City of York Council adopted a Low Emission Strategy in October 2012 to help reduce the emissions of local air pollutants and greenhouse gases. As
transport is a key cause of poor air quality, the council’s goal is to improve the emissions of its own fleet and encourage drivers in York to reduce emissions. The council were interested in exploring the potential benefits of electric vehicles but they needed to establish their feasibility, for instance
they were keen to know whether charging could be done at their premises, what the infrastructure costs would be and to understand how whole life costs compared with equivalent conventionally fuelled vehicles.
City of York Council successfully applied for the Plugged-in Fleets initiative (PIFI), an Energy Saving Trust initiative aimed at helping organisations understand where plug-in vehicles could practically work for their business.
Energy Saving Trust, together with EDF Energy, discovered that the council’s premises were ideally suited to charge electric cars, given the power capacity and space for charging up to 20 vehicles. Having analysed their existing fleet of tradesmen’s vans and pool cars, Energy Saving Trust recommended they could replace existing pool cars and grey fleet with plug-in pool cars which would be cost-effective and practical. Based on an annual mileage of 10,000 miles, the Nissan Leaf would be a penny cheaper to run per mile, at current fuel prices, compared to the diesel vehicle they were operating. As fuel prices increase, the benefit of operating the Leaf will be greater due to lower running costs of the electric vehicle. Operating the electric vehicle will not just save money but also a tonne of CO2 per year.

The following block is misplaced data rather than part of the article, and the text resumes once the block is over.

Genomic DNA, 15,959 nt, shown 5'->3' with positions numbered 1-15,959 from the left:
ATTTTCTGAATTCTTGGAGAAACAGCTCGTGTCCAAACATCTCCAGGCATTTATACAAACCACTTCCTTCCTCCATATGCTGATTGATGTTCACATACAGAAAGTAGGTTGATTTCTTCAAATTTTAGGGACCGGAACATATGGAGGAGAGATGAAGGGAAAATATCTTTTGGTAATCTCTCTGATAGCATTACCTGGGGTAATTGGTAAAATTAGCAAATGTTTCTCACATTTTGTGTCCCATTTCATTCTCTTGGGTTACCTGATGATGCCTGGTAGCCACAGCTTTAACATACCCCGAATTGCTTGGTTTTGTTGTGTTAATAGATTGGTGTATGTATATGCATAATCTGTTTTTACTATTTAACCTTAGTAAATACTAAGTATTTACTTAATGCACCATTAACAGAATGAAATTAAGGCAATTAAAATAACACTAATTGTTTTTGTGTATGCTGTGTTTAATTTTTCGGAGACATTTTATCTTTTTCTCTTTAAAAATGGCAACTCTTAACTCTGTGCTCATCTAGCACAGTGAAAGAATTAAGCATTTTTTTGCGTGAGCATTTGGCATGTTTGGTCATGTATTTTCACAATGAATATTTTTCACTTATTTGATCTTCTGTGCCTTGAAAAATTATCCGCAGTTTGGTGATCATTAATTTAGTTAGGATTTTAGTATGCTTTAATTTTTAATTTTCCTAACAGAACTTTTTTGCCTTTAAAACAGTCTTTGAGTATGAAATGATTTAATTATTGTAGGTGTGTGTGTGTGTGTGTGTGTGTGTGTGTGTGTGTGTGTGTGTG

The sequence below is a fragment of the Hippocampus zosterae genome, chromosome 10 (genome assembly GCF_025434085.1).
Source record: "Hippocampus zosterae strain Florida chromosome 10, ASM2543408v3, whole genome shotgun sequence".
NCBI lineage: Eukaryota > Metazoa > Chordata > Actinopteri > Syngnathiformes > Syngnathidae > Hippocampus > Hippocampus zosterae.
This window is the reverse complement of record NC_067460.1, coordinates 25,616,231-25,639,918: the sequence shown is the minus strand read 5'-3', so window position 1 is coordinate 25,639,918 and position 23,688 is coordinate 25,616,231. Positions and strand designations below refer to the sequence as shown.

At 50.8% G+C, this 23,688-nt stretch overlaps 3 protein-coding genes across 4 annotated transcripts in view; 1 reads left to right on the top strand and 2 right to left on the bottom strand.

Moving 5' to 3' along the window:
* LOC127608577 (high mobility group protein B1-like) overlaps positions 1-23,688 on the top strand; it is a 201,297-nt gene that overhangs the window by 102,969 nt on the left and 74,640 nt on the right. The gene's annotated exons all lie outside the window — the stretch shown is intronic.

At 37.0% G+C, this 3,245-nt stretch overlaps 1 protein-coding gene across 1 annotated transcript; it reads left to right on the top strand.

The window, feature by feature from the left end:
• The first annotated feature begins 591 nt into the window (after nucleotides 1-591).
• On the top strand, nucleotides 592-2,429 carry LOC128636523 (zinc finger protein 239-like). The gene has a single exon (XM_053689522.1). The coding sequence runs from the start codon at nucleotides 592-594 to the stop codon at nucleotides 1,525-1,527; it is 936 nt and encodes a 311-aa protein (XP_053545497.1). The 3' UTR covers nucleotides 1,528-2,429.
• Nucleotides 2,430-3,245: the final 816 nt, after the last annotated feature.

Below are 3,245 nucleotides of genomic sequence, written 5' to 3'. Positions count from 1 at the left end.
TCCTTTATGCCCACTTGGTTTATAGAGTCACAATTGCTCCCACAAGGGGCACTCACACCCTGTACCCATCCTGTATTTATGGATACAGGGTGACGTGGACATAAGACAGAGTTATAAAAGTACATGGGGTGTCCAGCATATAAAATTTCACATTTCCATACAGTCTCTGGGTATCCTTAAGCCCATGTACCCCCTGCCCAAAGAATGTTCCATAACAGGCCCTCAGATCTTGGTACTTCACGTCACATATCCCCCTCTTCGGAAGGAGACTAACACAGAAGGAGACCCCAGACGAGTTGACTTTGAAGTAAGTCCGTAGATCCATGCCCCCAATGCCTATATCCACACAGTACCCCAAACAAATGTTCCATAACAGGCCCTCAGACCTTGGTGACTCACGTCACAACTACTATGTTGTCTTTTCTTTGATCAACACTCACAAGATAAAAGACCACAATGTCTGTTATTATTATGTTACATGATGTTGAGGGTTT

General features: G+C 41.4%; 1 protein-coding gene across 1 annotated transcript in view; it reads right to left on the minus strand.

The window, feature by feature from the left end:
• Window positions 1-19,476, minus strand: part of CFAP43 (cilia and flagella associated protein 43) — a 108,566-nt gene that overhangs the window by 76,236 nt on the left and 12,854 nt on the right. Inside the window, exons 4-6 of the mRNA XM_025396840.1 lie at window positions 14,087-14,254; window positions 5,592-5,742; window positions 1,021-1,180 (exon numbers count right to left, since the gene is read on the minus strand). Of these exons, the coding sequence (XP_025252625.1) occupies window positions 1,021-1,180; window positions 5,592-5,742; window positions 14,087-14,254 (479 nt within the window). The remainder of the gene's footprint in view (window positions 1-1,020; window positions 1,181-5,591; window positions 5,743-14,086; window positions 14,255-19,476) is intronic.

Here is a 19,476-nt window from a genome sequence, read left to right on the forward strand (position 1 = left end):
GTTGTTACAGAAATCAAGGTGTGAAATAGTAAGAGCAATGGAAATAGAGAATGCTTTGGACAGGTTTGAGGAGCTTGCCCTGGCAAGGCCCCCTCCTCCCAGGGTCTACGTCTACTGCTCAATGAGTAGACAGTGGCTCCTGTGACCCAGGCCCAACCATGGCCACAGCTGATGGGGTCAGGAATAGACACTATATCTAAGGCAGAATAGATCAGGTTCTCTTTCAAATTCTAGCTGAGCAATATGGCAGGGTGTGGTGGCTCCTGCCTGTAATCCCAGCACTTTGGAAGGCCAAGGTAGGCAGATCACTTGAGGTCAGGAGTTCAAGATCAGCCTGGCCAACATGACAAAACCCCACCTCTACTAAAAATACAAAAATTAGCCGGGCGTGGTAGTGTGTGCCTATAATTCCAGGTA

The analysis and resulting recommendations gave the council a robust understanding of the feasibility and costs involved, as well as the confidence to invest in electric vehicles.
Since participating in PIFI, City of York Council has bought its first electric pool car, a Nissan Leaf, and is in the process of procuring another five electric pool cars. The next step for the council will be to begin electric van procurement. The Leaf has been adopted well within the department, so much so that some members of staff are considering buying one themselves.
City of York Council is now in a strong position to start promoting their fleet as an exemplar of the technology to other organisations, encouraging the transition towards cleaner fuels in York.
“From the detailed analysis undertaken by Energy Saving Trust, it was clear that we had lots to gain by switching to electric vehicles. Energy Saving Trust’s comparison of our existing fleet with new electric vehicles demonstrated what was achievable in terms of lower operational costs and emissions. As a result, we are now eager to run electric vehicles in our fleet and can do so with confidence.”
Derek McCreadie, low emission officer, City of York Council